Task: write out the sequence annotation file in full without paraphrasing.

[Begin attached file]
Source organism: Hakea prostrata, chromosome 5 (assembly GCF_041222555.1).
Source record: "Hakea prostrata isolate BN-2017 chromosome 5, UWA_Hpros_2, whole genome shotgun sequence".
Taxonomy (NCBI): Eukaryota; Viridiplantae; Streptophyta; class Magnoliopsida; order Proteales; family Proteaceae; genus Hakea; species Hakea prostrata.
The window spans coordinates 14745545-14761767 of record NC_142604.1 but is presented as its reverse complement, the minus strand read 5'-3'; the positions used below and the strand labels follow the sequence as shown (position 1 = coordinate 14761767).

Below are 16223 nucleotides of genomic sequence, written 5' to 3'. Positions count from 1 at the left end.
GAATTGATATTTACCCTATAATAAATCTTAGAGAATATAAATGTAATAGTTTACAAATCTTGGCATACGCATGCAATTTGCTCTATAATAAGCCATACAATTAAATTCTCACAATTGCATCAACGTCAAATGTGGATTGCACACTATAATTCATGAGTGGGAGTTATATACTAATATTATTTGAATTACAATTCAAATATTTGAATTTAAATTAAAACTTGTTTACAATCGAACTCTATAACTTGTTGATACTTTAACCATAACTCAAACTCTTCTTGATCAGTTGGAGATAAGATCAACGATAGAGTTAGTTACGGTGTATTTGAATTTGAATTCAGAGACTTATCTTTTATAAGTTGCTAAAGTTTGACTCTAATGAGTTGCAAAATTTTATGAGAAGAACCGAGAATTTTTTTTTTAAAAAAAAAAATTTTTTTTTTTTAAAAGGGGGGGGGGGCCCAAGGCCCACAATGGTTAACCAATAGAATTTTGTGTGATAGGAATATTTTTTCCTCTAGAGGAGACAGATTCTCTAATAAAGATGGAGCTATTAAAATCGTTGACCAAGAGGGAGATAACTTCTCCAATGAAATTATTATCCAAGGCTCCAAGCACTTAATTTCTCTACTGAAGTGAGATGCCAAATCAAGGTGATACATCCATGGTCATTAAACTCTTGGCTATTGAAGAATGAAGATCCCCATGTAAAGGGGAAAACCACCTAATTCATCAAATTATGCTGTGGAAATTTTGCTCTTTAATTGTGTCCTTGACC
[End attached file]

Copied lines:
Source organism: Hakea prostrata, chromosome 5 (assembly GCF_041222555.1).
Source record: "Hakea prostrata isolate BN-2017 chromosome 5, UWA_Hpros_2, whole genome shotgun sequence".
Taxonomy (NCBI): Eukaryota; Viridiplantae; Streptophyta; class Magnoliopsida; order Proteales; family Proteaceae; genus Hakea; species Hakea prostrata.
The window spans coordinates 14745545-14761767 of record NC_142604.1 but is presented as its reverse complement, the minus strand read 5'-3'; the positions used below and the strand labels follow the sequence as shown (position 1 = coordinate 14761767).

Below are 16223 nucleotides of genomic sequence, written 5' to 3'. Positions count from 1 at the left end.
GAATTGATATTTACCCTATAATAAATCTTAGAGAATATAAATGTAATAGTTTACAAATCTTGGCATACGCATGCAATTTGCTCTATAATAAGCCATACAATTAAATTCTCACAATTGCATCAACGTCAAATGTGGATTGCACACTATAATTCATGAGTGGGAGTTATATACTAATATTATTTGAATTACAATTCAAATATTTGAATTTAAATTAAAACTTGTTTACAATCGAACTCTATAACTTGTTGATACTTTAACCATAACTCAAACTCTTCTTGATCAGTTGGAGATAAGATCAACGATAGAGTTAGTTACGGTGTATTTGAATTTGAATTCAGAGACTTATCTTTTATAAGTTGCTAAAGTTTGACTCTAATGAGTTGCAAAATTTTATGAGAAGAACCGAGAATTTTTTTTTTAAAAAAAAAAATTTTTTTTTTTTAAAAGGGGGGGGGGGCCCAAGGCCCACAATGGTTAACCAATAGAATTTTGTGTGATAGGAATATTTTTTCCTCTAGAGGAGACAGATTCTCTAATAAAGATGGAGCTATTAAAATCGTTGACCAAGAGGGAGATAACTTCTCCAATGAAATTATTATCCAAGGCTCCAAGCACTTAATTTCTCTACTGAAGTGAGATGCCAAATCAAGGTGATACATCCATGGTCATTAAACTCTTGGCTATTGAAGAATGAAGATCCCCATGTAAAGGGGAAAACCACCTAATTCATCAAATTATGCTGTGGAAATTTTGCTCTTTAATTGTGTCCTTGACC